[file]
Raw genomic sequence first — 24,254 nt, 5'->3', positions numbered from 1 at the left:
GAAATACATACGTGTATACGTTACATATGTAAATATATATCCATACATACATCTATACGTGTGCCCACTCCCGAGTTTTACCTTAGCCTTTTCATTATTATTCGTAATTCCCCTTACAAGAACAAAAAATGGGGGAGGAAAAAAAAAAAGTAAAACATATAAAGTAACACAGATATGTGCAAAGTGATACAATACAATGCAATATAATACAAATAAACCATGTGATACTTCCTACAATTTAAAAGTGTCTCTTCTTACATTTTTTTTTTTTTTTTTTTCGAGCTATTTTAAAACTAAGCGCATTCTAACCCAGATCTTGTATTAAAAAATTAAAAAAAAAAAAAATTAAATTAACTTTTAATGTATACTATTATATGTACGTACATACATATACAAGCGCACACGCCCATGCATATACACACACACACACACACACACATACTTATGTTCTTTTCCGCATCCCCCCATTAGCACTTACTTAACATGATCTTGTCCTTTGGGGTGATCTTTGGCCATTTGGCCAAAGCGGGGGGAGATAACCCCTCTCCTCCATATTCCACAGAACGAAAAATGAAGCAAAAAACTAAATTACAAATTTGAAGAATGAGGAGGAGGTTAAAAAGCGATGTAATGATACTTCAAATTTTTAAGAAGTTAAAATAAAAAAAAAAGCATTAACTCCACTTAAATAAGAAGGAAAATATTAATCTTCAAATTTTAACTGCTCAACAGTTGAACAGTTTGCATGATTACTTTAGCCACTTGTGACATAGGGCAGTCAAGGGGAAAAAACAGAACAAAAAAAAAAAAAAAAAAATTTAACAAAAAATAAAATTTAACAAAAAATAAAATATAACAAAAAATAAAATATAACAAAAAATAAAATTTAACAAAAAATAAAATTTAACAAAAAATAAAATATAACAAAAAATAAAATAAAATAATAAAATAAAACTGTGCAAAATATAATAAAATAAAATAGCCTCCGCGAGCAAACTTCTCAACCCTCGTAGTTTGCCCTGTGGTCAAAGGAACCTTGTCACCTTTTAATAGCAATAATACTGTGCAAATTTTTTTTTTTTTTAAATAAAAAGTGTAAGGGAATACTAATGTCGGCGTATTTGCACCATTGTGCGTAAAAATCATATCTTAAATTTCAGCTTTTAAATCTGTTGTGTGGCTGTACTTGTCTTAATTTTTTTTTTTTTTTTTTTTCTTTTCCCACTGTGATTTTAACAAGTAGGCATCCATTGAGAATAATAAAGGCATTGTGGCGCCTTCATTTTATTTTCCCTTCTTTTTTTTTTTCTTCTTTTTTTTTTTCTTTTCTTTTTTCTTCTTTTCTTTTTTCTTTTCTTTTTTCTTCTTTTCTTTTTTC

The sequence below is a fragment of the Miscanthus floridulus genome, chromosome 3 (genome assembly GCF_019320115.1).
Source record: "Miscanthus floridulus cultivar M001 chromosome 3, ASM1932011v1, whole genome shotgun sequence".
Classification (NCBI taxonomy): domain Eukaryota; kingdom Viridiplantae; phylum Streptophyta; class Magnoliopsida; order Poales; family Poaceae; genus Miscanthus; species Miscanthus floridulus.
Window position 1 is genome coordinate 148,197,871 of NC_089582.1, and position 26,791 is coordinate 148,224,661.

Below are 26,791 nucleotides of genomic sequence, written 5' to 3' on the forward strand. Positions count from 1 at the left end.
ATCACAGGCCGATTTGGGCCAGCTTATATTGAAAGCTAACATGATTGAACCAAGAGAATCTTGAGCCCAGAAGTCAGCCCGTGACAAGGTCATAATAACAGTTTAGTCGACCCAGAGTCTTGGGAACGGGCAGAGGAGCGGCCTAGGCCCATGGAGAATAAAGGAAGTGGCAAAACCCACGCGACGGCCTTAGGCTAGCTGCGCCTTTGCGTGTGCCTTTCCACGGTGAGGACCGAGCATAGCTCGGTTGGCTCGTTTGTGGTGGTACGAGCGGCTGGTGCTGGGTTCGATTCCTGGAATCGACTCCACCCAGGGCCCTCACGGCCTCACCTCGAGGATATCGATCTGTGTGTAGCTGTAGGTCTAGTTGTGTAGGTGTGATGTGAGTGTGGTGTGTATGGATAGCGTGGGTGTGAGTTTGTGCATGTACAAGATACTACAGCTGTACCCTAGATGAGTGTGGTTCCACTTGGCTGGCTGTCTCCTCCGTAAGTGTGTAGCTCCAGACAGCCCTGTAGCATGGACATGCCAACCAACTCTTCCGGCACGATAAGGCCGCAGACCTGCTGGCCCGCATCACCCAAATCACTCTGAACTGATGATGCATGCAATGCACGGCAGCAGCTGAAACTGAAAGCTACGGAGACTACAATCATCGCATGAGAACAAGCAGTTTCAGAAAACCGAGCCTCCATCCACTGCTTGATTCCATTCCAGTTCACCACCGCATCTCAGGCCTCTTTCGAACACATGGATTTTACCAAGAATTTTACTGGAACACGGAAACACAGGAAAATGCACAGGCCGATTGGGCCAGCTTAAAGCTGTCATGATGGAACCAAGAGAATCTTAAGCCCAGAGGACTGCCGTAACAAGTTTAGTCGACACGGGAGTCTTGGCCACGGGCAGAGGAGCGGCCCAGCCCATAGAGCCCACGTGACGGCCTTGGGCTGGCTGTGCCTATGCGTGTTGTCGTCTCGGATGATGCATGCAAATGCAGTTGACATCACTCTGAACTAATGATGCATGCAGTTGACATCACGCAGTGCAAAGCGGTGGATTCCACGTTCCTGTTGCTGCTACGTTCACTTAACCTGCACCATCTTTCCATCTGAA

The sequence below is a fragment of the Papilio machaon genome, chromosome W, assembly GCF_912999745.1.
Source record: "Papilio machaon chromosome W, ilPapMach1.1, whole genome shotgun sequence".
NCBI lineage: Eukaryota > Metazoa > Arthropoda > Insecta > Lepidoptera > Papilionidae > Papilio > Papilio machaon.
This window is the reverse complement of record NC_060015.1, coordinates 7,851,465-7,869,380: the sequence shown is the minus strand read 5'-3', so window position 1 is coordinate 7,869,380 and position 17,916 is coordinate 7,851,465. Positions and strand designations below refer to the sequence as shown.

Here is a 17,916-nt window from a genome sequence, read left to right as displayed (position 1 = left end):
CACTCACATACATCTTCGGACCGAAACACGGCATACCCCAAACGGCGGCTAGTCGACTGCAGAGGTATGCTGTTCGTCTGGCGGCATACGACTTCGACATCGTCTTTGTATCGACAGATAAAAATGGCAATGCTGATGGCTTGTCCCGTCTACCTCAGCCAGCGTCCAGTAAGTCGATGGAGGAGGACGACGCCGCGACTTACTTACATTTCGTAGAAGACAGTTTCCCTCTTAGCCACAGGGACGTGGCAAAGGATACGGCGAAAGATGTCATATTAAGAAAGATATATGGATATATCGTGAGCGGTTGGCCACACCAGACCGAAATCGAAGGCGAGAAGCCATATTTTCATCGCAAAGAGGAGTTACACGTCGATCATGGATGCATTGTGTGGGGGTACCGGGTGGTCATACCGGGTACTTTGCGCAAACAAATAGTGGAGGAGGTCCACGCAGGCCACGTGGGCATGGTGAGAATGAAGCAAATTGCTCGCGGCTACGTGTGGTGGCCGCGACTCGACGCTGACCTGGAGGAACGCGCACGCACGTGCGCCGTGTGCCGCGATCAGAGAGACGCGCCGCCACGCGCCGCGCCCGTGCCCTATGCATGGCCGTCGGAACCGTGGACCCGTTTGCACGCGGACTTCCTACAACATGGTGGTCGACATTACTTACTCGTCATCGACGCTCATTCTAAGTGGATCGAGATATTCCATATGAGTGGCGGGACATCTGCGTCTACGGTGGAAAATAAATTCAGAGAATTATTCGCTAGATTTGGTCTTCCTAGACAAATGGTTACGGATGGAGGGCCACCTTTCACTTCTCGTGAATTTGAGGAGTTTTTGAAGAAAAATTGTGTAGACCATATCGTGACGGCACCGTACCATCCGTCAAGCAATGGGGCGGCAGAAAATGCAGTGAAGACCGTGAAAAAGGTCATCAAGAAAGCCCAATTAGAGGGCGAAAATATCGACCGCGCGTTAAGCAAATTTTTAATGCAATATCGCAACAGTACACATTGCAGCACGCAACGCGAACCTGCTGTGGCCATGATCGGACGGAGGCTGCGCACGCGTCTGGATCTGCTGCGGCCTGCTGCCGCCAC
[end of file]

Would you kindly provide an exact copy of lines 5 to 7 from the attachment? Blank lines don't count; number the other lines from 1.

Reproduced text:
Classification (NCBI taxonomy): domain Eukaryota; kingdom Viridiplantae; phylum Streptophyta; class Magnoliopsida; order Poales; family Poaceae; genus Miscanthus; species Miscanthus floridulus.
Window position 1 is genome coordinate 148,197,871 of NC_089582.1, and position 26,791 is coordinate 148,224,661.

Below are 26,791 nucleotides of genomic sequence, written 5' to 3' on the forward strand. Positions count from 1 at the left end.